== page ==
The Public Procurement Authority (PPA) has over the last 21 months accrued more than GH¢1.9billion to government, the Chief Executive Officer, Mr Agyenim Boateng Adjei has disclosed.
According to him the amount represents savings made on government awarded contracts following the introduction of a number of initiatives to enhance the operations of the authority which resulted in the establishment of due diligence and value for money unit.
“I am pleased to announce to you that the PPA as a result of the introduction of these initiatives has in the space of 21 months (between April, 2017 and December 2018) made savings to the tune of GH¢1.9 billion to the Ghanaian economy which literally means that, this amount of money has been freed to finance other areas of the economy,” he emphasized.
Mr Adjei disclosed this when the PPA took its turn at the “The Meet Press” series organised by the Ministry of Information in Accra yesterday.
He said the said amount were monies which ordinarily would have been lost to the state due to the overpriced and bloated nature of some of the public contracts awarded to individuals and private organisations.
The CEO explained that per their mandate, the authority was in the business of preventing the waste than recovering, stressing that “These are savings that have been made prior to signing on the contract.”
Citing example on how the savings were made, he said in 2018 the Ghana Cocoa Board made a single source application to enable it use that method to procure agrochemicals for the 2019 farming year.
He said in that particular application, COCOBOD requested a total of 1,225,000 litres of the chemicals at the cost of $46,191,500 and 9,285,000 Euros to cover 4,802,249 hectares of farmlands.
However, following the due diligence exercise the PPA ended up approving only 1.2 million litres at the cost of $45,339,000 and 7,425,000 Euros to cover 5,160,327 hectares of farmland.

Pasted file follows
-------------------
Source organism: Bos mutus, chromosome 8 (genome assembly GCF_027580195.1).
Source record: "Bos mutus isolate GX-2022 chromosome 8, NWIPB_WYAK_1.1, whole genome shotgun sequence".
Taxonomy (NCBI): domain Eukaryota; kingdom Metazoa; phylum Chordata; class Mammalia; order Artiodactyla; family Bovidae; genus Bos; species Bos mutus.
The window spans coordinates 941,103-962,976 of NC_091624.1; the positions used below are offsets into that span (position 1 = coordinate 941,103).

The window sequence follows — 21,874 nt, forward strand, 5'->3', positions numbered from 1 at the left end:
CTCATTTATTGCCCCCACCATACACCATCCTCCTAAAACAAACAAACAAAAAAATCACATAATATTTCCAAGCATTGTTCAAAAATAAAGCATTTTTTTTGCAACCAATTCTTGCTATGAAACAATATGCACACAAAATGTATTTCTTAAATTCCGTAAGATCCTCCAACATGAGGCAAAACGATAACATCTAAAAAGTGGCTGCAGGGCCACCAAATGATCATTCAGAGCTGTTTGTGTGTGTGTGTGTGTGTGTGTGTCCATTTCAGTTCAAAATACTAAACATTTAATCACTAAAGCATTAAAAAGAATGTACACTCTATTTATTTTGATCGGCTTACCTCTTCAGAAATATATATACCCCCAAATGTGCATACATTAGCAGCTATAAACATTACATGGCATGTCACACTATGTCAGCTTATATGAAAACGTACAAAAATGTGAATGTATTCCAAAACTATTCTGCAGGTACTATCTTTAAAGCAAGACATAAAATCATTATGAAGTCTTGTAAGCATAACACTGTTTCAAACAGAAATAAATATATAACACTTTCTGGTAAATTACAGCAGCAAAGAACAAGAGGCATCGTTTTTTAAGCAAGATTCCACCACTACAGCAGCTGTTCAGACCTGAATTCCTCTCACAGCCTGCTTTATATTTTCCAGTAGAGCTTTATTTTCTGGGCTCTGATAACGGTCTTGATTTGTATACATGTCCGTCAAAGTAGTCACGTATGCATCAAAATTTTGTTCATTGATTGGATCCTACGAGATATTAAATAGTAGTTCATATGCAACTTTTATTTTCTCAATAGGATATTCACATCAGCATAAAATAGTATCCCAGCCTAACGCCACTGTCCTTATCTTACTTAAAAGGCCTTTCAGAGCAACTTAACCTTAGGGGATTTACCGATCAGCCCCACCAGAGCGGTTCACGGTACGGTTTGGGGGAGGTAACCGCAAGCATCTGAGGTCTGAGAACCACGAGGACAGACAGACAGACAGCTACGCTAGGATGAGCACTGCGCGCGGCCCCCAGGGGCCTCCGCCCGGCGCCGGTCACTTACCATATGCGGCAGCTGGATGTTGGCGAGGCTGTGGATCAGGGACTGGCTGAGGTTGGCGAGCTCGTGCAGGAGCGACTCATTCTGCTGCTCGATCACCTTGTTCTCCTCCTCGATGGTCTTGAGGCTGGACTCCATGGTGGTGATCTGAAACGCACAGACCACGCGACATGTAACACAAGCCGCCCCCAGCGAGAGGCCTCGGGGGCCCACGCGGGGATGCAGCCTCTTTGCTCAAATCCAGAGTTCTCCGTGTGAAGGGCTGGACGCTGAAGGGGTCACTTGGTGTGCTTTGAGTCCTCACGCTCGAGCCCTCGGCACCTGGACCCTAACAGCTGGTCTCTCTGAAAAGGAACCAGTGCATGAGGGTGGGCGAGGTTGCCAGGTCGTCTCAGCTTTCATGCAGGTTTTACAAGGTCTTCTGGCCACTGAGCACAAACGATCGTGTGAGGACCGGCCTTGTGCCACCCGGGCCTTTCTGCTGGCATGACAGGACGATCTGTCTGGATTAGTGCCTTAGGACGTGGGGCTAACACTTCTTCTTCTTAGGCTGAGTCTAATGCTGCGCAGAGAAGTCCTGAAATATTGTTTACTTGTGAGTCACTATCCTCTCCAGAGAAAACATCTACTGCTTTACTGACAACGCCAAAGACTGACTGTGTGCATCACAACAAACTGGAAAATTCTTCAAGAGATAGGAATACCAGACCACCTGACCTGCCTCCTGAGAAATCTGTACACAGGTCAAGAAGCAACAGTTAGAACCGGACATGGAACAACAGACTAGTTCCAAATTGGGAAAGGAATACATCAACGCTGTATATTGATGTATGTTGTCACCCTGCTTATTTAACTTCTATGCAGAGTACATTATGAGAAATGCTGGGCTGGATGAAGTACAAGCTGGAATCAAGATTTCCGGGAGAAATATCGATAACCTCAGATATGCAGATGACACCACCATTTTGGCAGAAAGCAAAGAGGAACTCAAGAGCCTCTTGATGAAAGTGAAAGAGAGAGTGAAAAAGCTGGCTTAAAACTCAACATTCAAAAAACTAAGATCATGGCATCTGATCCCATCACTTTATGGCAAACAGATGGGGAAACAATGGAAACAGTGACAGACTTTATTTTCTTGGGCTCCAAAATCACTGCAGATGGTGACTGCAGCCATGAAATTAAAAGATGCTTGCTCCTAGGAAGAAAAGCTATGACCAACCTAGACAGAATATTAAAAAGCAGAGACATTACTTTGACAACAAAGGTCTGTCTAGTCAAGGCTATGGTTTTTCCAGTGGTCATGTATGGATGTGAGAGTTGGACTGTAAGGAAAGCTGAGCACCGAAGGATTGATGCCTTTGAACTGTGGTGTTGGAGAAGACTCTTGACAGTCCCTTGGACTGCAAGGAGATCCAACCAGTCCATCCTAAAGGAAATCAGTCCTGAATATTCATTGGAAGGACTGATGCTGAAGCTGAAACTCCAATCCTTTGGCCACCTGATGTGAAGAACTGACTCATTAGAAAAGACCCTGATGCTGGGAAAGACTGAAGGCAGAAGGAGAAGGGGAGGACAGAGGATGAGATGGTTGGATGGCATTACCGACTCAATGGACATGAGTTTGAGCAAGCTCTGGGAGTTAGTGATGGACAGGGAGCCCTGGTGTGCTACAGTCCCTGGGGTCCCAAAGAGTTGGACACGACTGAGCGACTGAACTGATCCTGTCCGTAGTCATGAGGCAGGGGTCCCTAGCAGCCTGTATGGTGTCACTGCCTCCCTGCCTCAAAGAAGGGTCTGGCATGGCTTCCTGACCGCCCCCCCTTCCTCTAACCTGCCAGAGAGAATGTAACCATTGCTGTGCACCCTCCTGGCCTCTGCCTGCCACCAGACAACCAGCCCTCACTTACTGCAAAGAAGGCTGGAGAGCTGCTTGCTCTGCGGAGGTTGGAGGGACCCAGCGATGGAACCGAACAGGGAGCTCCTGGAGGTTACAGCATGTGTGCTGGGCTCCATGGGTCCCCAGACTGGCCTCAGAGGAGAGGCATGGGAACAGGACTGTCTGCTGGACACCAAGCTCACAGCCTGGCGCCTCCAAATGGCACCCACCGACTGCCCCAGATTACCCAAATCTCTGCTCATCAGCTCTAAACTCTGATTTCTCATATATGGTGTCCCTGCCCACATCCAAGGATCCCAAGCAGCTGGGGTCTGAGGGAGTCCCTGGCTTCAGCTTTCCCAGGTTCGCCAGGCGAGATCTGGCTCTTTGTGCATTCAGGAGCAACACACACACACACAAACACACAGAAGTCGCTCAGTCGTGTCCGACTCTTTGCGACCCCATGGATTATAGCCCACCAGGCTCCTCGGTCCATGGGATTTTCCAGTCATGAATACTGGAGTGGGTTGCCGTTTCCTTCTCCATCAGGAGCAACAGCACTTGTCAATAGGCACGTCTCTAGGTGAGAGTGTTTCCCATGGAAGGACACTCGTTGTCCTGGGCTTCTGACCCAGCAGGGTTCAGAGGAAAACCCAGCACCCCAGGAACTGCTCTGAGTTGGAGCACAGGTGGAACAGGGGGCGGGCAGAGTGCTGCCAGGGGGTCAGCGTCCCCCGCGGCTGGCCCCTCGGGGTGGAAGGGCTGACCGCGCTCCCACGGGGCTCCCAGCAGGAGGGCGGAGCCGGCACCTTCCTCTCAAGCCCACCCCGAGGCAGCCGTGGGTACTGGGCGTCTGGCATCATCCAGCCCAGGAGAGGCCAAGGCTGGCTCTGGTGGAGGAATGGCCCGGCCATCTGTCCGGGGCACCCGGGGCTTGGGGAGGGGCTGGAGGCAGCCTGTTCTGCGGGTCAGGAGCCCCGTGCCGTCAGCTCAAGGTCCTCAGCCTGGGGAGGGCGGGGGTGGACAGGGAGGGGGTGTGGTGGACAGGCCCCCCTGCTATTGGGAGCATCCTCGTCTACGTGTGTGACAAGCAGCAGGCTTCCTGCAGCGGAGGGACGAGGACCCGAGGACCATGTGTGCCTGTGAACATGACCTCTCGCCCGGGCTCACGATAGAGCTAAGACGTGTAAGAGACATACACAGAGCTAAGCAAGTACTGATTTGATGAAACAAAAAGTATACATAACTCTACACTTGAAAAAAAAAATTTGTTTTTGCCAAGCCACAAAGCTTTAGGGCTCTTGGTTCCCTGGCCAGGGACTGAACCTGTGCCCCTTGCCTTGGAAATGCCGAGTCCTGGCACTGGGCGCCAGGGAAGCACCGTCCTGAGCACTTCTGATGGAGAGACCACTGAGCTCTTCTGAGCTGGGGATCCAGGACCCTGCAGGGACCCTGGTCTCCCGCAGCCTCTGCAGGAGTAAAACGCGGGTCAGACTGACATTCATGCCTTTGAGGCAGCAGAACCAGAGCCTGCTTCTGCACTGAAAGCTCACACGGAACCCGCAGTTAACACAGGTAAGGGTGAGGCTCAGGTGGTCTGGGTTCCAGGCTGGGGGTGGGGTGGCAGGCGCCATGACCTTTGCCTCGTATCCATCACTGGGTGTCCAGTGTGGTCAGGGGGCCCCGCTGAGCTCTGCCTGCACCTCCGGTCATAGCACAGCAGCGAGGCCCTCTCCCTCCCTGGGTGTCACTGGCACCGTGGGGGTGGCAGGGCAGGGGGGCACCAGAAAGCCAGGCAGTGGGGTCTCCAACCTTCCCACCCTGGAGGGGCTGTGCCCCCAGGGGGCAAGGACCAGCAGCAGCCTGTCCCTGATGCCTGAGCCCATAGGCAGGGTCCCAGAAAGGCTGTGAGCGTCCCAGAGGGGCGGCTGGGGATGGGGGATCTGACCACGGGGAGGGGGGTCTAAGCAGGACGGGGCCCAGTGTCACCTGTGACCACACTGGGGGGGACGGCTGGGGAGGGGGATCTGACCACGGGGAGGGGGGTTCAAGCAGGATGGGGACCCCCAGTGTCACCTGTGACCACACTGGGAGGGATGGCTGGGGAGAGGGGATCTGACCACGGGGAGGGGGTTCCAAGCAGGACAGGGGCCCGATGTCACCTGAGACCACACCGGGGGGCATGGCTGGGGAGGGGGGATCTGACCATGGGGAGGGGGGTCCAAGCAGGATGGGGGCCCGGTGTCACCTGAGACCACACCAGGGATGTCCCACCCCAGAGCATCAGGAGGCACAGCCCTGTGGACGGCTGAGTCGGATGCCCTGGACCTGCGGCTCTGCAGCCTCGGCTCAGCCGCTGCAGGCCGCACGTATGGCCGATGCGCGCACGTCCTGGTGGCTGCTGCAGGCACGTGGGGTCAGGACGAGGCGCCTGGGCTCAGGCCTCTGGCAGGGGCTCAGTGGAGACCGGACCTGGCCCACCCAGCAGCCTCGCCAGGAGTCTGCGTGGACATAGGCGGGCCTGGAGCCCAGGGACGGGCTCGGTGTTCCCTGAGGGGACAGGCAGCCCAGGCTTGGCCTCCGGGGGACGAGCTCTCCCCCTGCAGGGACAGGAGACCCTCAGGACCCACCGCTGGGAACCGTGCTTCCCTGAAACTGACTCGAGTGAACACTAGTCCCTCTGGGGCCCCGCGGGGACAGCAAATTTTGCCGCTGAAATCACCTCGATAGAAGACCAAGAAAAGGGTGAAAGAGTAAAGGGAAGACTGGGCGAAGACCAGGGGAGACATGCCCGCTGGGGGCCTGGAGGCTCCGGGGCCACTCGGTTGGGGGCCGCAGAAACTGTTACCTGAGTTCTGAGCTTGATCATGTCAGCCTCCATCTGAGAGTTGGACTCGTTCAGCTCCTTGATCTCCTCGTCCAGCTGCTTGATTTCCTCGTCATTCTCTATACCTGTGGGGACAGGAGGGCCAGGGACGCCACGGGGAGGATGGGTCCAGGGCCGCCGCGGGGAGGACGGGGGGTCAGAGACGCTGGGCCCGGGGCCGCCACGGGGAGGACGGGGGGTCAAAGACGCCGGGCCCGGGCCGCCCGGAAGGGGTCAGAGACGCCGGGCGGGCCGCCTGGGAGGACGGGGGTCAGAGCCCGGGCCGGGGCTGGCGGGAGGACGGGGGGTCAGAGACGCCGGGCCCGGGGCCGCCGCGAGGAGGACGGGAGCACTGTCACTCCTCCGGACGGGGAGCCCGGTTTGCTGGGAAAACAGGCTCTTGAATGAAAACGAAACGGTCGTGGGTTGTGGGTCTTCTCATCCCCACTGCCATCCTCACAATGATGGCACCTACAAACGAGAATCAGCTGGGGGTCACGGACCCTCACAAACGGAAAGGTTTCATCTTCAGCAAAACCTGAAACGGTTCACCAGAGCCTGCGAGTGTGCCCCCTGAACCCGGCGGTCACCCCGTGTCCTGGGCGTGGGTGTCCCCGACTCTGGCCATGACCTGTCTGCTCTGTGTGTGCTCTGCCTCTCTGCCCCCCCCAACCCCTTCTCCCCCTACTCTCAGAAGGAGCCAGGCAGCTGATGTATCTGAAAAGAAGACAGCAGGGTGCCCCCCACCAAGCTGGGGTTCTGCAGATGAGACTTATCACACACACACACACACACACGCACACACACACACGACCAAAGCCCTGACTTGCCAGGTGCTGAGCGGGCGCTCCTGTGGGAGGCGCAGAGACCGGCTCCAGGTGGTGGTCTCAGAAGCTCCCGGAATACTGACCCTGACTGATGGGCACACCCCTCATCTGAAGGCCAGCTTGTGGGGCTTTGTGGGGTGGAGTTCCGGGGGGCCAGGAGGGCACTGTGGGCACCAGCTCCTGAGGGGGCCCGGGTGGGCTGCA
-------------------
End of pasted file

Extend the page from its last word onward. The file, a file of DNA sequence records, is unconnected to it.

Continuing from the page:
Mr Adjei noted that in spite of the fact that the coverage of farmland increased, an amount of $4,732,230.00 which would had been lost to the state was saved.
He said a random investigations conducted by the newly established Special Procurement Investigation Unit into the activities of entities revealed a number of anomalies.
These anomalies according to him included; tender rigging, tender suppression, complimentary tendering, tender rotation, market and customer allocation as well as low balling.
In compliance with provisions of the Act as amended, he said the PPA had rolled out a comprehensive training programme on contract administration aimed at equipping staff of the entities with skills to ensure that contracts they sign were properly implemented with very little or no variations.
“In our attempt to address the seeming challenges facing supply chain professionals to be able to effectively manage the procurement activities of entities, the Authority found the need to partner with an institution with the requisite expertise and experience to join forces to develop a comprehensive competency and certification programme,” he added.
Despite the successes chalked, Mr Adjei said the journey had not been that rosy as it was faced with myriads of challenges with its operations.
“For instance, the lack of funding for our programmes and activities and delays experienced with fund releases even where prior approval for Government of Ghana (GoG) funds have been secured results in delays in programme implementation and the performance of critical regulatory functions,” he outlined.
He said it was unfortunate that such an important state agency would depend on donor funds to run most of its programmes within the dictates of the donors’ terms and pace.
By Cliff Ekuful